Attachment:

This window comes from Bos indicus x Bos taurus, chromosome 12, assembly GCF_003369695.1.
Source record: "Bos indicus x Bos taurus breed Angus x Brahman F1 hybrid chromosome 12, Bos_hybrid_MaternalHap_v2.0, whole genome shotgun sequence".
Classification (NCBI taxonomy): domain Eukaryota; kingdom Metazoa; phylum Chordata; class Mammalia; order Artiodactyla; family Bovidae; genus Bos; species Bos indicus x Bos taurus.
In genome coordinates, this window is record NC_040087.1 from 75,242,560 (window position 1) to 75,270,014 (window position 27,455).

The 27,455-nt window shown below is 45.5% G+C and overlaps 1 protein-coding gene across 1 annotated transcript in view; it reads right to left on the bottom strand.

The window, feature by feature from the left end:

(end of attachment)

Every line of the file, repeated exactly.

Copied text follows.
This window comes from Bos indicus x Bos taurus, chromosome 12, assembly GCF_003369695.1.
Source record: "Bos indicus x Bos taurus breed Angus x Brahman F1 hybrid chromosome 12, Bos_hybrid_MaternalHap_v2.0, whole genome shotgun sequence".
Classification (NCBI taxonomy): domain Eukaryota; kingdom Metazoa; phylum Chordata; class Mammalia; order Artiodactyla; family Bovidae; genus Bos; species Bos indicus x Bos taurus.
In genome coordinates, this window is record NC_040087.1 from 75,242,560 (window position 1) to 75,270,014 (window position 27,455).

The 27,455-nt window shown below is 45.5% G+C and overlaps 1 protein-coding gene across 1 annotated transcript in view; it reads right to left on the bottom strand.

The window, feature by feature from the left end: